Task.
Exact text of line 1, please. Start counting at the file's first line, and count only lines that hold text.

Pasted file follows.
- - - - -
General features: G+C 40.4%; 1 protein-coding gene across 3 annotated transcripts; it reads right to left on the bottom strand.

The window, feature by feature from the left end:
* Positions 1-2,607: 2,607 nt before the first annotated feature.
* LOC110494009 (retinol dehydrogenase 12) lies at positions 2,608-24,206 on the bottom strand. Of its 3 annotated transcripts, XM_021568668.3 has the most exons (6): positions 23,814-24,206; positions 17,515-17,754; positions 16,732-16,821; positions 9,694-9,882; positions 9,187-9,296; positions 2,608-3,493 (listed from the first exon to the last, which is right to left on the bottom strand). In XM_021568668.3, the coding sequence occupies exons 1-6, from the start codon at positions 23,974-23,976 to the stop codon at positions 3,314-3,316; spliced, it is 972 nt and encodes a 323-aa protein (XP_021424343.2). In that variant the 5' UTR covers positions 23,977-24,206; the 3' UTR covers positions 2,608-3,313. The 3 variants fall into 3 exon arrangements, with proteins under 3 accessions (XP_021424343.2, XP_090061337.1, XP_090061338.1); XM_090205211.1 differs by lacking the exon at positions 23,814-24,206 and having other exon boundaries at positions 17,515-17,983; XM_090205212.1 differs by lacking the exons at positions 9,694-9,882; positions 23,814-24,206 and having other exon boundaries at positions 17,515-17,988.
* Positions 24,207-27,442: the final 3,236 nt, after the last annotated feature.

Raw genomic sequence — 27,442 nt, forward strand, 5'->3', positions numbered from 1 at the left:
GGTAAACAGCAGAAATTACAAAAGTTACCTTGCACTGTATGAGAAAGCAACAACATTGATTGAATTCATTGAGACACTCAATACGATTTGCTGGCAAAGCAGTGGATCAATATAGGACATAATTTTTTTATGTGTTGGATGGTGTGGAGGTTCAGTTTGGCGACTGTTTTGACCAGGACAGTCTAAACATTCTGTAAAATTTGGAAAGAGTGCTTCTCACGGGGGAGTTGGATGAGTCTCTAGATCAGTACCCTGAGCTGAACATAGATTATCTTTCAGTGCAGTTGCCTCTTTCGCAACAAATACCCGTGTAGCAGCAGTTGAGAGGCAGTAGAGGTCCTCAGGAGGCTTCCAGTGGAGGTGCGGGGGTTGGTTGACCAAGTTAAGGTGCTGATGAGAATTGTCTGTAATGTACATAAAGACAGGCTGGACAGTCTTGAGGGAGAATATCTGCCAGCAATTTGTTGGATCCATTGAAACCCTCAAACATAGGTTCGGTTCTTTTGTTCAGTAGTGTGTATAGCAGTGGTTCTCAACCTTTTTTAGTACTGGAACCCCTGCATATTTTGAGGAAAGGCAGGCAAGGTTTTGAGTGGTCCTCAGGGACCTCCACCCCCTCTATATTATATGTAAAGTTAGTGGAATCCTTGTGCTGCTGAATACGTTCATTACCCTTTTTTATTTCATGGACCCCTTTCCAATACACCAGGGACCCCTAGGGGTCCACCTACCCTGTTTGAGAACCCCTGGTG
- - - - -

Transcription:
General features: G+C 40.4%; 1 protein-coding gene across 3 annotated transcripts; it reads right to left on the bottom strand.